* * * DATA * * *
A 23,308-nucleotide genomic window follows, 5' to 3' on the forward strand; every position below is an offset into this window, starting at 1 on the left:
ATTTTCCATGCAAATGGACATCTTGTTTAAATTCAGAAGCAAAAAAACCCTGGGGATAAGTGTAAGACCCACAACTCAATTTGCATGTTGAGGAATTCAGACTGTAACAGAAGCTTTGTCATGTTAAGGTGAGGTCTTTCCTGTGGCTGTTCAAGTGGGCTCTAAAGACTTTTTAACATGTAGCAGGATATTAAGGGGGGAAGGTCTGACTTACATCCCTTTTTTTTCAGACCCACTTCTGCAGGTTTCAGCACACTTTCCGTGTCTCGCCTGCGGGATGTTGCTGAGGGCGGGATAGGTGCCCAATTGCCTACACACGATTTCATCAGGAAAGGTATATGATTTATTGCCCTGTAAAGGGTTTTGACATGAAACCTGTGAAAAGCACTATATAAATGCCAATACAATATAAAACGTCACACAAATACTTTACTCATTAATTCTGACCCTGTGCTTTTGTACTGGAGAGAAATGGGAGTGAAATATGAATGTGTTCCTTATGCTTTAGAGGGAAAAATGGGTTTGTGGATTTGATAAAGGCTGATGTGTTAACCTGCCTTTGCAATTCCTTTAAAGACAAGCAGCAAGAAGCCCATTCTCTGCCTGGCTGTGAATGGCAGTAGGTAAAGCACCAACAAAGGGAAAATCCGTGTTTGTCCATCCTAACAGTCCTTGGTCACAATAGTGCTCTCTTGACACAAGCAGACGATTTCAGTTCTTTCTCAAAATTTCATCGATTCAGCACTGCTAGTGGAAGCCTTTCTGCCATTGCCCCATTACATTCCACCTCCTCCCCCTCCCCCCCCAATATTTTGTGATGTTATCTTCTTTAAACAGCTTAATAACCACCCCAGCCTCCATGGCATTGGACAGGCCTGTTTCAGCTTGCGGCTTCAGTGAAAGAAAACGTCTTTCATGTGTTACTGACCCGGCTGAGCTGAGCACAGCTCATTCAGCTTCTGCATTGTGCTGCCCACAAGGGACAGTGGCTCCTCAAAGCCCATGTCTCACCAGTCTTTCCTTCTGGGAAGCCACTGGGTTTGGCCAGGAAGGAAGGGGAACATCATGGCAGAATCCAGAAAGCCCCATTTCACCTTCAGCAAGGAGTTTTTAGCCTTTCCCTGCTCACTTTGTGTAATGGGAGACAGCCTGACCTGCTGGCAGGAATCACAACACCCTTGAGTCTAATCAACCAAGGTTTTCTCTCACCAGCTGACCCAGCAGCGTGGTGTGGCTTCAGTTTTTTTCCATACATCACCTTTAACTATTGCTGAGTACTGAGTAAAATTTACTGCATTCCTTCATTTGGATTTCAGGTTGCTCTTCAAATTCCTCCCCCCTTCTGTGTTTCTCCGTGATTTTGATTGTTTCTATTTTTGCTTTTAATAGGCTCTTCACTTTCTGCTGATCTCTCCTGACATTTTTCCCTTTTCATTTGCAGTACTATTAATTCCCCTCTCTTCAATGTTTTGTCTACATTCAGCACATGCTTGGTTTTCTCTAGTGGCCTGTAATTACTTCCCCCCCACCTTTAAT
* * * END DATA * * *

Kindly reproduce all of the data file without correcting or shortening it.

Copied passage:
A 23,308-nucleotide genomic window follows, 5' to 3' on the forward strand; every position below is an offset into this window, starting at 1 on the left:
ATTTTCCATGCAAATGGACATCTTGTTTAAATTCAGAAGCAAAAAAACCCTGGGGATAAGTGTAAGACCCACAACTCAATTTGCATGTTGAGGAATTCAGACTGTAACAGAAGCTTTGTCATGTTAAGGTGAGGTCTTTCCTGTGGCTGTTCAAGTGGGCTCTAAAGACTTTTTAACATGTAGCAGGATATTAAGGGGGGAAGGTCTGACTTACATCCCTTTTTTTTCAGACCCACTTCTGCAGGTTTCAGCACACTTTCCGTGTCTCGCCTGCGGGATGTTGCTGAGGGCGGGATAGGTGCCCAATTGCCTACACACGATTTCATCAGGAAAGGTATATGATTTATTGCCCTGTAAAGGGTTTTGACATGAAACCTGTGAAAAGCACTATATAAATGCCAATACAATATAAAACGTCACACAAATACTTTACTCATTAATTCTGACCCTGTGCTTTTGTACTGGAGAGAAATGGGAGTGAAATATGAATGTGTTCCTTATGCTTTAGAGGGAAAAATGGGTTTGTGGATTTGATAAAGGCTGATGTGTTAACCTGCCTTTGCAATTCCTTTAAAGACAAGCAGCAAGAAGCCCATTCTCTGCCTGGCTGTGAATGGCAGTAGGTAAAGCACCAACAAAGGGAAAATCCGTGTTTGTCCATCCTAACAGTCCTTGGTCACAATAGTGCTCTCTTGACACAAGCAGACGATTTCAGTTCTTTCTCAAAATTTCATCGATTCAGCACTGCTAGTGGAAGCCTTTCTGCCATTGCCCCATTACATTCCACCTCCTCCCCCTCCCCCCCCAATATTTTGTGATGTTATCTTCTTTAAACAGCTTAATAACCACCCCAGCCTCCATGGCATTGGACAGGCCTGTTTCAGCTTGCGGCTTCAGTGAAAGAAAACGTCTTTCATGTGTTACTGACCCGGCTGAGCTGAGCACAGCTCATTCAGCTTCTGCATTGTGCTGCCCACAAGGGACAGTGGCTCCTCAAAGCCCATGTCTCACCAGTCTTTCCTTCTGGGAAGCCACTGGGTTTGGCCAGGAAGGAAGGGGAACATCATGGCAGAATCCAGAAAGCCCCATTTCACCTTCAGCAAGGAGTTTTTAGCCTTTCCCTGCTCACTTTGTGTAATGGGAGACAGCCTGACCTGCTGGCAGGAATCACAACACCCTTGAGTCTAATCAACCAAGGTTTTCTCTCACCAGCTGACCCAGCAGCGTGGTGTGGCTTCAGTTTTTTTCCATACATCACCTTTAACTATTGCTGAGTACTGAGTAAAATTTACTGCATTCCTTCATTTGGATTTCAGGTTGCTCTTCAAATTCCTCCCCCCTTCTGTGTTTCTCCGTGATTTTGATTGTTTCTATTTTTGCTTTTAATAGGCTCTTCACTTTCTGCTGATCTCTCCTGACATTTTTCCCTTTTCATTTGCAGTACTATTAATTCCCCTCTCTTCAATGTTTTGTCTACATTCAGCACATGCTTGGTTTTCTCTAGTGGCCTGTAATTACTTCCCCCCCACCTTTAAT